Although rare, sudden cardiac arrest in children and adolescents often has a devastating outcome. Pediatric cardiologist Dr. Peter Aziz shares a story of loss, and encourages fellow caregivers to discuss the importance of CPR and AED training with their patients and in the community.
Automated external defibrillators remain underutilized in children despite studies indicating they improve survival from pediatric cardiac arrests, explains Cleveland Clinic Children’s cardiologist, Peter Aziz, MD. Public education about the safety and importance of AEDs is desperately needed.
A large 20-year-old registry studying this congenital heart anomaly is starting to yield insights, and complementary prospective and retrospective Cleveland Clinic studies of adults with AAOCA promise to be useful adjuncts.
A large retrospective study suggests that factoring myectomy and atrial fibrillation into risk scores for sudden cardiac death significantly reclassifies risk in patients with hypertrophic cardiomyopathy.
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NIH-sponsored project aims to establish normal ECG reference values as a step toward preventing sudden death in the young. Cleveland Clinic Children’s Pediatric Cardiology Chair leads the charge.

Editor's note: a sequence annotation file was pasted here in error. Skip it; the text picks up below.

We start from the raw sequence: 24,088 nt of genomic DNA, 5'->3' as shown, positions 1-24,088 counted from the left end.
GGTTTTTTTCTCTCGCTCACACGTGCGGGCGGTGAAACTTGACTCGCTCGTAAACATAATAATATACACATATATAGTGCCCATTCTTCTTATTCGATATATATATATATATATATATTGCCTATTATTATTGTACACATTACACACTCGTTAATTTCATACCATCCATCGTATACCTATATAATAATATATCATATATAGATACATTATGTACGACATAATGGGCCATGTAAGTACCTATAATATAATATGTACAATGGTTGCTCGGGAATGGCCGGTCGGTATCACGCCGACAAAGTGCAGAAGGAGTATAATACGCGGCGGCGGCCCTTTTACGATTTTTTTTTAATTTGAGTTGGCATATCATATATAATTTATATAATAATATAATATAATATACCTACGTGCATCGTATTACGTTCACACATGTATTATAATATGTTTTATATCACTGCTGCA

With sudden cardiac death an increasing risk as kidney disease progresses, CKD patients would seem to gain from implantable defibrillators. But a Cleveland Clinic analysis shows that the device’s mortality reductions don’t extend to patients in end-stage CKD.
Dr. Saarel is a pediatric electrophysiologist who returns to Cleveland Clinic after a decade at the University of Utah. She fields questions about her research passions, essential trends in pediatric cardiology and more.
For serious athletes, not all changes on cardiac imaging require detraining or quitting the sport. Here’s a glimpse into an expert sports cardiologist’s thinking on when and when not to worry about abnormal findings.
The low risk of sudden cardiac death in young athletes doesn’t merit screening beyond the history and physical exam for most youths. Better training and team-based care at schools promise more benefit than universal ECGs.
With its high degree of sensitivity and high negative predictive value for excluding coronary heart disease, CTA can be a useful test for risk stratification in select patients.